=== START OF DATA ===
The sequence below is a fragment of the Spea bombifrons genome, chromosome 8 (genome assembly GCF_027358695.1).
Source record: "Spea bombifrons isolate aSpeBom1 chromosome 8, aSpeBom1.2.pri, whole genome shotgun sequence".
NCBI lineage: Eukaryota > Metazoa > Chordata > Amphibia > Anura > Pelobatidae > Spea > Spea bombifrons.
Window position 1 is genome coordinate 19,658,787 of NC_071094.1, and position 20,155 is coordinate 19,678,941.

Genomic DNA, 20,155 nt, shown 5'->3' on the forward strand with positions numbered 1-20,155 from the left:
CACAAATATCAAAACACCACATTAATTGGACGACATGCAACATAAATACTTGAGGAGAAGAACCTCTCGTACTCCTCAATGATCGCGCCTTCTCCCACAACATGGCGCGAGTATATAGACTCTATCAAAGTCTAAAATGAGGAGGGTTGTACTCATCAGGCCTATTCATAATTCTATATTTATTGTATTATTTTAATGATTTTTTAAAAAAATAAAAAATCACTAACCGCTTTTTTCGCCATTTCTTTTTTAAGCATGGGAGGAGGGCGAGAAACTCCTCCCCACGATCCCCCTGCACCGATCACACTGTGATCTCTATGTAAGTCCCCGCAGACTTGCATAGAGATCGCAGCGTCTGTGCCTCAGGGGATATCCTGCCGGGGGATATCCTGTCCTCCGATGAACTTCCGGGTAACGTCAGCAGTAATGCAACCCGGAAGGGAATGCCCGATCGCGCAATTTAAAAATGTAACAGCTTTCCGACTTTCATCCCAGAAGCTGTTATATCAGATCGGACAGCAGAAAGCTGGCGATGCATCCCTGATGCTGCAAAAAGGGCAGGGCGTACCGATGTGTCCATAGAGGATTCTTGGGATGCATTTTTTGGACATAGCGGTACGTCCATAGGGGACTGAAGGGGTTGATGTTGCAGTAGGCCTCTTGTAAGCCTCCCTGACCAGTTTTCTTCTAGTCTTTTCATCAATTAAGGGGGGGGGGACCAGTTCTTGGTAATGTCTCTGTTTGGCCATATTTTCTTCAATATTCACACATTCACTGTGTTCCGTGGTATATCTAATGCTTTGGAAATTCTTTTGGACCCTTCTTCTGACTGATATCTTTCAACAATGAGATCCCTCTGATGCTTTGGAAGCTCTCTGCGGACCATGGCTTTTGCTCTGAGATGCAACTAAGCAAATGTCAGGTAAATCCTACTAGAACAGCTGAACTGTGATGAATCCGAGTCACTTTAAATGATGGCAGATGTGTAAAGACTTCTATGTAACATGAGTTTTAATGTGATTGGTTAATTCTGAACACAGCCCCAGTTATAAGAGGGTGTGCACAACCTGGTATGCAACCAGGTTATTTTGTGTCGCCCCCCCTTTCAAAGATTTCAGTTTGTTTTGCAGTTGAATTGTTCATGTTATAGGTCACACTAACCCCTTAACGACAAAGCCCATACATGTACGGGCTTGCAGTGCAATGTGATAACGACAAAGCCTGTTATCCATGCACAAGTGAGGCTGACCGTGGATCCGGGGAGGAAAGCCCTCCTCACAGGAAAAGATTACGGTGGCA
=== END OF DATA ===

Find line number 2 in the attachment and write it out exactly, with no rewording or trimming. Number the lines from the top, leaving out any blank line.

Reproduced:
Source record: "Spea bombifrons isolate aSpeBom1 chromosome 8, aSpeBom1.2.pri, whole genome shotgun sequence".